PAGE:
Friday, March 21, 2014

Spreading Awareness About Down Syndrome

Rachael's Note: March 21st is World Down Syndrome Day (named for Trisomy 21, the condition which causes Down Syndrome). The diagnosis of Down syndrome often strikes fear and dread in an expectant mother's and father's heart. The Down syndrome diagnosis often brings forth images of mentally handicapped individuals unable to take care for themselves and partake in life in any real way, and the need to care for their child for the rest of their life. Also, many people still view Down Syndrome as "terminal illness" like cancer or heart disease, and the individuals with this condition "defective" or "broken." These and other misconceptions about Down syndrome are often based on worse-case scenarios, misperceptions, sterotypes, and ignorance, and further perpetuate these fears. I have been working in direct care for 7 years and have met and worked with individuals with a variety of developmental disabilities. Today, I will be sharing information, based on my own knowledge/experience as well as from professional/parent resources, to debunk many of the misperceptions and stereotypes about Down Syndrome. Down Syndrome it is a developmental disability. Down syndrome is a genetic condition that causes delays in physical and intellectual development. While there is no cure for Down syndrome, there are many treatments available for the problems associated with Down syndrome. Approximately 40% of the children have congenital heart defects. Some of the heart conditions require surgery immediately after birth/in early childhood, while others only require careful monitoring. Children with Down syndrome have a higher incidence of infection, respiratory, vision and hearing problems as well as thyroid and other medical conditions. However, with appropriate medical care most children and adults with Down syndrome can lead healthy lives. The average life expectancy of individuals with Down syndrome is 55 years, with many living into their sixties and seventies. Unfortunately, for individuals with Down Syndrome, there is a higher chance of developing dementia and Alzheimer's, however this doesn't mean every individual will develop it.

Also, most people with Down syndrome have only mild to moderate mental retardation. More important than IQ scores is the fact that all individuals with Down syndrome are capable of learning. Most children with Down syndrome in the United States are “mainstreamed” into regular schools. They attend regular classes for some subjects and attend special classes for other subjects and continue to earn a certificate of completion or graduate from high school. A large percentage of adults with Down syndrome live semi-independently in supported living homes and assisted living facilities. Adults with Down syndrome often hold jobs and have romantic relationships. Some high school graduates with Down syndrome participate in post-secondary education. Many adults with Down syndrome are capable of working in the community, but some require a more structured environment, such as a supervised workshop.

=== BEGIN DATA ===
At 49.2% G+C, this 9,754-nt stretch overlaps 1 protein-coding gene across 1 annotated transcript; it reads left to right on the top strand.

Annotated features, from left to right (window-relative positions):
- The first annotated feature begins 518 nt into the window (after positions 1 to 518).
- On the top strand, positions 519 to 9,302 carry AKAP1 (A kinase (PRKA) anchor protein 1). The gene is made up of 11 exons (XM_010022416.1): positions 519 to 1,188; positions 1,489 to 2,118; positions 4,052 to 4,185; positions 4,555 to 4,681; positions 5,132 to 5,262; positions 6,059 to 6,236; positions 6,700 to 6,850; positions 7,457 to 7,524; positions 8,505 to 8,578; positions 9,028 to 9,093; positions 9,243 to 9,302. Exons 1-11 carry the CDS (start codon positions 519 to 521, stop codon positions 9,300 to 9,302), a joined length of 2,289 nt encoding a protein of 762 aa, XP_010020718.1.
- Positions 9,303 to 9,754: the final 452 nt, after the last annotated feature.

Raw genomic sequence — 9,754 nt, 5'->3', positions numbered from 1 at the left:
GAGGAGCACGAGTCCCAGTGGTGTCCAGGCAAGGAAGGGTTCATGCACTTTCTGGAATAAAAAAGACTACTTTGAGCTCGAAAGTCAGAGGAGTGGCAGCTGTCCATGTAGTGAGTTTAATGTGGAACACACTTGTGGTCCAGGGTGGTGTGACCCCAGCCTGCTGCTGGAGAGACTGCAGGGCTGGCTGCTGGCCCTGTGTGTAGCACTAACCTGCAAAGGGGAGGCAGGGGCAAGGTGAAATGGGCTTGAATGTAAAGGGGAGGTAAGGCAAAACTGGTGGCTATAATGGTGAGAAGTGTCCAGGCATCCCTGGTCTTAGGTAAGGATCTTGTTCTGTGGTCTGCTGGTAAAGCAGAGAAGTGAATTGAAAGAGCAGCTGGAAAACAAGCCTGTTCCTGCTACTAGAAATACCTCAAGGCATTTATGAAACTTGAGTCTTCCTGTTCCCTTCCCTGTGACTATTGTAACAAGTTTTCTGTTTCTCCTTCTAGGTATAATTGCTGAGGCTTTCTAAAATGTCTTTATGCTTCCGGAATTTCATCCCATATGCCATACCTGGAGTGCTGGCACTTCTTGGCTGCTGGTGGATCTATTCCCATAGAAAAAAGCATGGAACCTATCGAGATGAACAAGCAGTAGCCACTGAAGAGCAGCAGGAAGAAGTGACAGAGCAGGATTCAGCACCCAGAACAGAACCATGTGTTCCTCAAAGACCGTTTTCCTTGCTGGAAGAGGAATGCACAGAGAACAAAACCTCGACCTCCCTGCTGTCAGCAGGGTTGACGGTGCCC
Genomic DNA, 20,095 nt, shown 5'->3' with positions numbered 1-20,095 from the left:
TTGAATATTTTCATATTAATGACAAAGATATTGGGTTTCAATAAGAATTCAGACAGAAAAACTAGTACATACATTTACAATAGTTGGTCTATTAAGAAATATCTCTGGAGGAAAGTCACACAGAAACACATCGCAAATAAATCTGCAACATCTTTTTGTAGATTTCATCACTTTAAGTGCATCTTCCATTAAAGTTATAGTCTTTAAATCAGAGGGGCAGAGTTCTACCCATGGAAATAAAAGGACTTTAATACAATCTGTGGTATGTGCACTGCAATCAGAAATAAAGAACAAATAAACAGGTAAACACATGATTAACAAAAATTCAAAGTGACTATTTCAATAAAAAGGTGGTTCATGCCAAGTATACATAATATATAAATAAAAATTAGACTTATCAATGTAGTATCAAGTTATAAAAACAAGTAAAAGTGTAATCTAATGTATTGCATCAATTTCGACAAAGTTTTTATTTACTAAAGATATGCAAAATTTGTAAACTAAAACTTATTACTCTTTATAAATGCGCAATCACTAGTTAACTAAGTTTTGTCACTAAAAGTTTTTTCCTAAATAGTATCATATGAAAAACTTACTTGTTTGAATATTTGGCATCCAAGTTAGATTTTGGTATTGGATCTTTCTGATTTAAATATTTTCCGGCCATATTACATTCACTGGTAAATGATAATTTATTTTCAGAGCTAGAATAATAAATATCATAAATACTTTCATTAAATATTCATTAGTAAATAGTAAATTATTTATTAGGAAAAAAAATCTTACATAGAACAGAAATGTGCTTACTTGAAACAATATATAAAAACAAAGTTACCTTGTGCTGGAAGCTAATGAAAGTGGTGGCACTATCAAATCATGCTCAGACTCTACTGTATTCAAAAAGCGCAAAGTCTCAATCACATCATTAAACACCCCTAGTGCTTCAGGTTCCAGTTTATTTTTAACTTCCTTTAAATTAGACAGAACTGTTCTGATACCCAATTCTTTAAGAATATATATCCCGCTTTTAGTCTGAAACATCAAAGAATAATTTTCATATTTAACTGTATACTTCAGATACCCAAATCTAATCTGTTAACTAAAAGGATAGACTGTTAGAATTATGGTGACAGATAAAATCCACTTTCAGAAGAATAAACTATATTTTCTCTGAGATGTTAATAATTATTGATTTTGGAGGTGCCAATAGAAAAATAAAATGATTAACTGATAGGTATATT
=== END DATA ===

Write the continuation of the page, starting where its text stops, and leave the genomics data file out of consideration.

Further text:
It's important to remember that individuals with Down Syndrome are people too. They enjoy various hobbies and activities and have individual likes and dislikes like you and I. Also, people with Down syndrome experience a full range of emotions such as sadness, anger and happiness & they respond to positive expressions of friendship and they are hurt and upset by inconsiderate behavior, just like everyone else.

Disability rights organizations, care providers, and individuals and their families are seeking to educate the public and bring about awareness about Down Syndrome so that better treatments can be found, to lend to more education and understanding of the condition, and bring about awareness.

For more information on Down Syndrome and to listen to families and individuals with Down Syndrome share their insight and experiences, please visit:

Room for More: World Down Syndrome Day

Offers scientific research, information, education, and suuport to parents and families of children with Down Syndrome as well as awareness and education for the medical professionals and the general public. Written by parents of a child with Down Syndrome.

National Down Syndrome Society Offers advocacy, outreach, education, and support and resources for families, parents, and medical professionals. Helpline: 1-800-221-4602

Support Organization for Families of Trisomy, a nonprofit volunteer organization offering support for parents who have had or are expecting a child with a chromosome disorder and education to families and professionals interested in the care of these children.

Recommended Down Syndrome Sites on the Internet
Compiled by Len Leshin, M.D.

Hidden Treasures: The Trisomy 21 Journey
Parents from all around the world share their stories.

Video: Dreams
Dreams features children and adults who have Down syndrome talking about their dreams and what they're proud of in their lives. This fun and inspirational video made by Scott and Julia Elliott celebrates the work of the National Down Syndrome Society and the larger Down syndrome community.

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